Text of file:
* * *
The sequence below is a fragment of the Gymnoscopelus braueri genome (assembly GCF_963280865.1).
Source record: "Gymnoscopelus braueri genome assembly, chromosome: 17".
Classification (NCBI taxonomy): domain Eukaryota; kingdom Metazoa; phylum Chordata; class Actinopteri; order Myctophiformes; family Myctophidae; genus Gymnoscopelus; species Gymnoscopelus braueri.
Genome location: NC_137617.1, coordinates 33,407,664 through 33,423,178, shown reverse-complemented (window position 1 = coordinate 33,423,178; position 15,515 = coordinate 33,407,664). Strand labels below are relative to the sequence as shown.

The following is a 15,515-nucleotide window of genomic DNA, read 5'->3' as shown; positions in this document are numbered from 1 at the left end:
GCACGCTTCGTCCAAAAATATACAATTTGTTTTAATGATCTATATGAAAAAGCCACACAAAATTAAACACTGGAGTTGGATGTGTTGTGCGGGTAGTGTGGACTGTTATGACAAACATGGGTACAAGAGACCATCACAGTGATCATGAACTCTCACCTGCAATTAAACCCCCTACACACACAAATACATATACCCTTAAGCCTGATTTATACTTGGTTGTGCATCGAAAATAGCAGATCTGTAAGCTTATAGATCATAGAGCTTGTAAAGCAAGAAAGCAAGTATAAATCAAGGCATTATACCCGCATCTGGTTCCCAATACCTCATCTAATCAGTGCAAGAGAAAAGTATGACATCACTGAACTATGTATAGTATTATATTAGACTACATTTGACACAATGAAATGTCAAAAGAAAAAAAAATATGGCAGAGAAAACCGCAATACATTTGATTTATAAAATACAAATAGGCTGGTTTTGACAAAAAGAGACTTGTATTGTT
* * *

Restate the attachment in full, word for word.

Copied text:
The sequence below is a fragment of the Gymnoscopelus braueri genome (assembly GCF_963280865.1).
Source record: "Gymnoscopelus braueri genome assembly, chromosome: 17".
Classification (NCBI taxonomy): domain Eukaryota; kingdom Metazoa; phylum Chordata; class Actinopteri; order Myctophiformes; family Myctophidae; genus Gymnoscopelus; species Gymnoscopelus braueri.
Genome location: NC_137617.1, coordinates 33,407,664 through 33,423,178, shown reverse-complemented (window position 1 = coordinate 33,423,178; position 15,515 = coordinate 33,407,664). Strand labels below are relative to the sequence as shown.

The following is a 15,515-nucleotide window of genomic DNA, read 5'->3' as shown; positions in this document are numbered from 1 at the left end:
GCACGCTTCGTCCAAAAATATACAATTTGTTTTAATGATCTATATGAAAAAGCCACACAAAATTAAACACTGGAGTTGGATGTGTTGTGCGGGTAGTGTGGACTGTTATGACAAACATGGGTACAAGAGACCATCACAGTGATCATGAACTCTCACCTGCAATTAAACCCCCTACACACACAAATACATATACCCTTAAGCCTGATTTATACTTGGTTGTGCATCGAAAATAGCAGATCTGTAAGCTTATAGATCATAGAGCTTGTAAAGCAAGAAAGCAAGTATAAATCAAGGCATTATACCCGCATCTGGTTCCCAATACCTCATCTAATCAGTGCAAGAGAAAAGTATGACATCACTGAACTATGTATAGTATTATATTAGACTACATTTGACACAATGAAATGTCAAAAGAAAAAAAAATATGGCAGAGAAAACCGCAATACATTTGATTTATAAAATACAAATAGGCTGGTTTTGACAAAAAGAGACTTGTATTGTT